Medieval philosophers made no use of the concept of autonomy that is worthy of note, although once again, many medieval philosophers would have doubtless agreed that those who live in accordance with right reason and the will of God are properly self-governing. The concept of autonomy wouldn’t be circulated in learned circles again until the Renaissance and early modern times, when it was employed both in the traditional political sense, and in an ecclesiastical sense, to refer to churches that were–or at least claimed to be –independent of the authority of the Roman Catholic Pope (see Pohlmann 1971).

The concept of autonomy came into philosophical prominence for the first time with the work of Immanuel Kant. Kant’s work on autonomy, however, was strongly influenced by the writings of Jean-Jacques Rousseau, so a brief word on Rousseau is in order. Although Rousseau did not use the term ‘autonomy’ in his writings, his conception of moral freedom–defined as “obedience to the law one has prescribed to oneself”– has a clear relation to Kant’s understanding of autonomy (as will be shown below). Moreover, Rousseau wrote of moral freedom as a property of persons, thus presaging Kant’s predication of autonomy of persons. The connections between Rousseau and Kant cannot be taken too far, however; for Rousseau was primarily concerned with the question of how moral freedom can be achieved and sustained by individuals within society given the presence of relations of social dependency and the possibility of domination, whereas Kant was primarily concerned with the place of autonomy in accounts of the subjective conditions requisite for, and the nature of, morality. Because of the connections Kant drew between autonomy and morality, Kant’s conception of autonomy is sometimes referred to as ‘moral autonomy’.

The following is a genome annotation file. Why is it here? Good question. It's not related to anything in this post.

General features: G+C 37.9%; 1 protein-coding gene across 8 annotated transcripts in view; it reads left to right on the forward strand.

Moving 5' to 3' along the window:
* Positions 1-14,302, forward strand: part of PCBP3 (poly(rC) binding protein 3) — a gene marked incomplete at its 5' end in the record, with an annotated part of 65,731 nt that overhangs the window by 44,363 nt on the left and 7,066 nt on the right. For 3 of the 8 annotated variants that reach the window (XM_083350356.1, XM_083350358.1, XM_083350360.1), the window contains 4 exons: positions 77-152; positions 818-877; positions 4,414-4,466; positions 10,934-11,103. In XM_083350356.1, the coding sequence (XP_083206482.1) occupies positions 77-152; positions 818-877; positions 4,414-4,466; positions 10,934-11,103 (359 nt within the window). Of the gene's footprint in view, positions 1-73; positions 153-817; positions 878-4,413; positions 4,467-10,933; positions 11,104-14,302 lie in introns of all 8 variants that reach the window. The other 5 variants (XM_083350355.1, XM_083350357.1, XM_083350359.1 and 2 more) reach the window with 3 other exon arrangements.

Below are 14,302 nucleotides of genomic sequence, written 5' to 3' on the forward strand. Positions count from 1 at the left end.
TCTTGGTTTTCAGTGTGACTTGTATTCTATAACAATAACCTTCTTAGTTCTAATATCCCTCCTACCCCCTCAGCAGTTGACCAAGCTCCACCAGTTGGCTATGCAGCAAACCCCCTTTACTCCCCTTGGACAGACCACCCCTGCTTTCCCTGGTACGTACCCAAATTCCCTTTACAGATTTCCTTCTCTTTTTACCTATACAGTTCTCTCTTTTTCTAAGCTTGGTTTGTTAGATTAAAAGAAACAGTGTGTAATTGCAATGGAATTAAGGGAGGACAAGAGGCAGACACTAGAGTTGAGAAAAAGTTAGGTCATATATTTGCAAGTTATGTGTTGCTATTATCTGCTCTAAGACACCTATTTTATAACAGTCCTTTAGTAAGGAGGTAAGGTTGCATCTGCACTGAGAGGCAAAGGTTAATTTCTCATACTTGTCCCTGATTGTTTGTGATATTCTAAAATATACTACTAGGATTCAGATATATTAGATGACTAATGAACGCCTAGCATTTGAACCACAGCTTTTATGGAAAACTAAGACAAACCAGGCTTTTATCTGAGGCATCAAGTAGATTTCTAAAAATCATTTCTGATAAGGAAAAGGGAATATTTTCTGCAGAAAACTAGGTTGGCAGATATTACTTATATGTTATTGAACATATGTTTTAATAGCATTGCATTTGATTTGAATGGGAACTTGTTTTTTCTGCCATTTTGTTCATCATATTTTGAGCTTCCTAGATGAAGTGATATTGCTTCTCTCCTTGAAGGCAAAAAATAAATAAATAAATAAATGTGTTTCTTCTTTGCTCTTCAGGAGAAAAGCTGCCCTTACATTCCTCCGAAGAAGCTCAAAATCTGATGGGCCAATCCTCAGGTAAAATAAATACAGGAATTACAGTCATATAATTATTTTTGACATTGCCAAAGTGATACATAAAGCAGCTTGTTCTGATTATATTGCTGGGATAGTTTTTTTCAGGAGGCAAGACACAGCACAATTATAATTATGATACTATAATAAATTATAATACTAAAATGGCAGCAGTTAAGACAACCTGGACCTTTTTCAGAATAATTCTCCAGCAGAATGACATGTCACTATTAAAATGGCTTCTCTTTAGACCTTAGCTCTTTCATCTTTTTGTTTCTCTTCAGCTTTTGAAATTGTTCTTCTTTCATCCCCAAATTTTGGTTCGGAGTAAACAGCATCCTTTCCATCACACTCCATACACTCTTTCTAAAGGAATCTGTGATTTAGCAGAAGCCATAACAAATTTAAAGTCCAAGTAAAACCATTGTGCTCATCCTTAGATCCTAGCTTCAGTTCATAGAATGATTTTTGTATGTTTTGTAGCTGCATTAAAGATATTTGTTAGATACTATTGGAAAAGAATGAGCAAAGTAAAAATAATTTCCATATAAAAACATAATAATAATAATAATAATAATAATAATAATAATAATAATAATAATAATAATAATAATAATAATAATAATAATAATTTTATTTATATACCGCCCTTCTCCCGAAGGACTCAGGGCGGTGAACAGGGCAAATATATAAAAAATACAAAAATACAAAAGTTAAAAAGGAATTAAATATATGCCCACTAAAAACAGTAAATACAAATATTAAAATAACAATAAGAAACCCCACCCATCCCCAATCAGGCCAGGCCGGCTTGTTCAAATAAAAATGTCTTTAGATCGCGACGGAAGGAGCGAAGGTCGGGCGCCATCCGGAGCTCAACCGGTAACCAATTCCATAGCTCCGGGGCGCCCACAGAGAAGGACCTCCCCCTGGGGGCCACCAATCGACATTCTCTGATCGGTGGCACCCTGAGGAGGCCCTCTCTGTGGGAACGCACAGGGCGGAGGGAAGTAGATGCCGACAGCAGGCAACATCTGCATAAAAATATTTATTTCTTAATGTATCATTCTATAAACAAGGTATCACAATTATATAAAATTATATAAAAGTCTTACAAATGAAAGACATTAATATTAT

In the nineteenth century, John Stuart Mill contributed to the discussion on the normative significance of autonomy in his work On Liberty. Although Mill did not use the term ‘autonomy’ in this work, he is widely understood as having had self-determination in mind. Mill’s work continues to have considerable influence on discussions on the normative significance of autonomy in relation to paternalism of various kinds.

A tremendous amount of research on autonomy has taken place in the last several decades in both the analytic and continental traditions. Continental philosophers speak more often of authenticity than of autonomy, but there are clear connections between the two, insofar as the ‘self’ in ‘self-determination’ is plausibly understood as the authentic self. Philosophers working in the analytic tradition have gone into great detail attempting to discern necessary and sufficient conditions for the presence of autonomy, as well as to uncover the ground and implications of its normative significance.

2. Conceptions of Autonomy

There are several different conceptions of autonomy, all of which are loosely based upon the core notions of self-government or self-determination, but which differ considerably in the details.

a. Moral Autonomy